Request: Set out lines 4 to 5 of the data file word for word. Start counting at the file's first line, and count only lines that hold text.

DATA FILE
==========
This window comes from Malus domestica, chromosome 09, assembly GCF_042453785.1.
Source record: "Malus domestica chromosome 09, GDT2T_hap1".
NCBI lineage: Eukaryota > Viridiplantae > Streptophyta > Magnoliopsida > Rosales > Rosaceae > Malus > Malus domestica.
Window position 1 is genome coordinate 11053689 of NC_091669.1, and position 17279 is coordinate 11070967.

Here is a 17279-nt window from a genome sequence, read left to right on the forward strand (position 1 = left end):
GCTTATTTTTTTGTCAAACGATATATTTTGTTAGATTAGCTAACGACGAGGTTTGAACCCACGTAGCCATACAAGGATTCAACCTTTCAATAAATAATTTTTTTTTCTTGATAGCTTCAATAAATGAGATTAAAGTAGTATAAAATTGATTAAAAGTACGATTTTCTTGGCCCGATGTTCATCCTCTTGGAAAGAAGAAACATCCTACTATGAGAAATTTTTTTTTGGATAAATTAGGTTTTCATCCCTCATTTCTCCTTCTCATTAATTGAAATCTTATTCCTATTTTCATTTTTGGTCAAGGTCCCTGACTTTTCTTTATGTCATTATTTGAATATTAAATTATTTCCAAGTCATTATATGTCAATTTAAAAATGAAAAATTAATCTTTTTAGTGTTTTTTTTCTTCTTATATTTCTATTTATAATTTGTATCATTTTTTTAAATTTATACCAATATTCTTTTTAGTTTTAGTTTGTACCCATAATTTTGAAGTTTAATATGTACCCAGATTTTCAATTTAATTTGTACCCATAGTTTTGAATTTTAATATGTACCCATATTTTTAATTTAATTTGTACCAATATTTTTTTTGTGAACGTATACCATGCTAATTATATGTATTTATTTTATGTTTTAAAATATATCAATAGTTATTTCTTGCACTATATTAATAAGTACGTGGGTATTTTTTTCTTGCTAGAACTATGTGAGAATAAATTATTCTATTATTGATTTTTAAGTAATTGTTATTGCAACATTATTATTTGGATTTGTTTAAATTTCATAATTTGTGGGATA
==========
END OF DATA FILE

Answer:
Window position 1 is genome coordinate 11053689 of NC_091669.1, and position 17279 is coordinate 11070967.

Here is a 17279-nt window from a genome sequence, read left to right on the forward strand (position 1 = left end):